Creative process and Jewish tradition were central to a lively conversation last Tuesday, as Nobel Prize-winning poet Louise Glück delivered the Center for Jewish Studies’ annual Doft Lecture. The poet was welcomed to Harvard by David Stern, director of the center and a professor of comparative literature, and John Coogan University Professor of Humanities Stephen Greenblatt.
Following Stern’s introduction, Greenblatt discussed the push and pull of Judaism in his own life. Seeing something of this “enigmatic relationship” in Glück’s work, he spoke of the weight of Judaism’s cultural and literary inheritance. Finally, admitting that he might be reaching too far to try to connect Glück’s work with religion, he praised the Cambridge-based poet for the achievement and intensity of her art. “It is she who is doing us a singular mitzvah,” Greenblatt said.
Glück, whose paternal grandparents were Hungarian Jews, responded that some of her work does engage with the inheritance noted by Greenblatt. The father of the twin infant protagonists of her new work of short fiction, “Marigold and Rose,” for example, is only half Jewish, but “has been afflicted with the full complement of Jewish guilt.”
Glück proceeded to read a selection of her work, from some of her earliest poems through “Marigold and Rose.” “Legend,” from the 1985 collection “The Triumph of Achilles,” seems to reference her family’s experience directly:
My father’s father came
to New York from Dhlua:
one misfortune followed another.
In Hungary, a scholar, a man of property.
Then failure: an immigrant
rolling cigars in a cold basement.
… in such a world, to scorn
privilege, to love
reason and justice, always
to speak the truth —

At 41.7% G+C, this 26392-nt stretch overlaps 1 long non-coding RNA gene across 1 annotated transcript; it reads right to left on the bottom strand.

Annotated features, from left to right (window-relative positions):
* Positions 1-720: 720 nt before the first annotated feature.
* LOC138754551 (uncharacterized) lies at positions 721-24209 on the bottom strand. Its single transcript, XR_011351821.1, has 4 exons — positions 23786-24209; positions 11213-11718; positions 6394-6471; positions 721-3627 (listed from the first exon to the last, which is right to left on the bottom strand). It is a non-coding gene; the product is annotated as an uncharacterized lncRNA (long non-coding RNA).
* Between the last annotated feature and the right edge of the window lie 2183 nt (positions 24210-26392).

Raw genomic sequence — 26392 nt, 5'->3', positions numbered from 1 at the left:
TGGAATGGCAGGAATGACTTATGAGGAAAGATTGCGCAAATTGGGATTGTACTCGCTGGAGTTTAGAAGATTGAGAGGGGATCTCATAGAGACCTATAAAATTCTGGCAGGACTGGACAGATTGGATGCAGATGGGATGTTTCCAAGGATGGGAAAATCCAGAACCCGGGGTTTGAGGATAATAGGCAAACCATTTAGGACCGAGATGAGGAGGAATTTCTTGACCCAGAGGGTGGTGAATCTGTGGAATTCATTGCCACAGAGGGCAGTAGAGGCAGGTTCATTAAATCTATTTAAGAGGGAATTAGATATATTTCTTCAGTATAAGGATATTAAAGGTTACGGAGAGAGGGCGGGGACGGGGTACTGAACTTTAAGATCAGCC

which has been
the salvation of our people
since to speak the truth gives
the illusion of freedom.
Kicking off the question-and-answer session, Greenblatt asked the poet about her experience of Judaism as a child.
“Did you go to shul? Did you go to Hebrew school?”
“Briefly, all of it,” Glück said, describing herself as “a child who had many lessons.” However, unlike her piano, flute, and ballet lessons, the religious teaching didn’t stick. A student who was “not good at languages” was not going to excel at Hebrew school.
“This was deeply troubling to me,” she continued, “so I tried being the worst at it.”
Although Glück failed in her effort to become the terror of the classroom (only succeeding in “being unpleasant”), her parents eventually gave in and allowed her to quit. Away from school, she attended High Holy Day services and fasted on Yom Kippur, the Day of Atonement, “sometimes.”
“It wasn’t so much that I was repelled by Judaism but that I was repelled by family,” Glück said. “I did not want to be a member of the family in which I was born, and I felt religion to be an emblem of that family.”
Questions from the audience focused on composition. But if anyone hoped to learn of an organized system that could be duplicated, they were out of luck.
“Every single poem has its own story,” Glück said. “Some take three minutes. Some take years.”
Nor does she follow a strict writing regimen. “I don’t sit at my desk and engage in my practice,” she said. That is not to say she never tried, only that she found the effort unproductive. “The anxiety was worse than the anxiety of doing nothing,” she said.
On the topic of revision, she acknowledged occasional frustration. “Sometimes I realize a poem is nowhere near finished, but I’ve played all my cards,” she said. Among other tactics, she might change the syntax: “It will jar the poem. Maybe.” Beyond that, listening to readers or adding another voice sometimes helps, she said.
She also relies on time and experience. “When I was young, I always had a sense of when something was done. I didn’t always have a sense of when something was good.”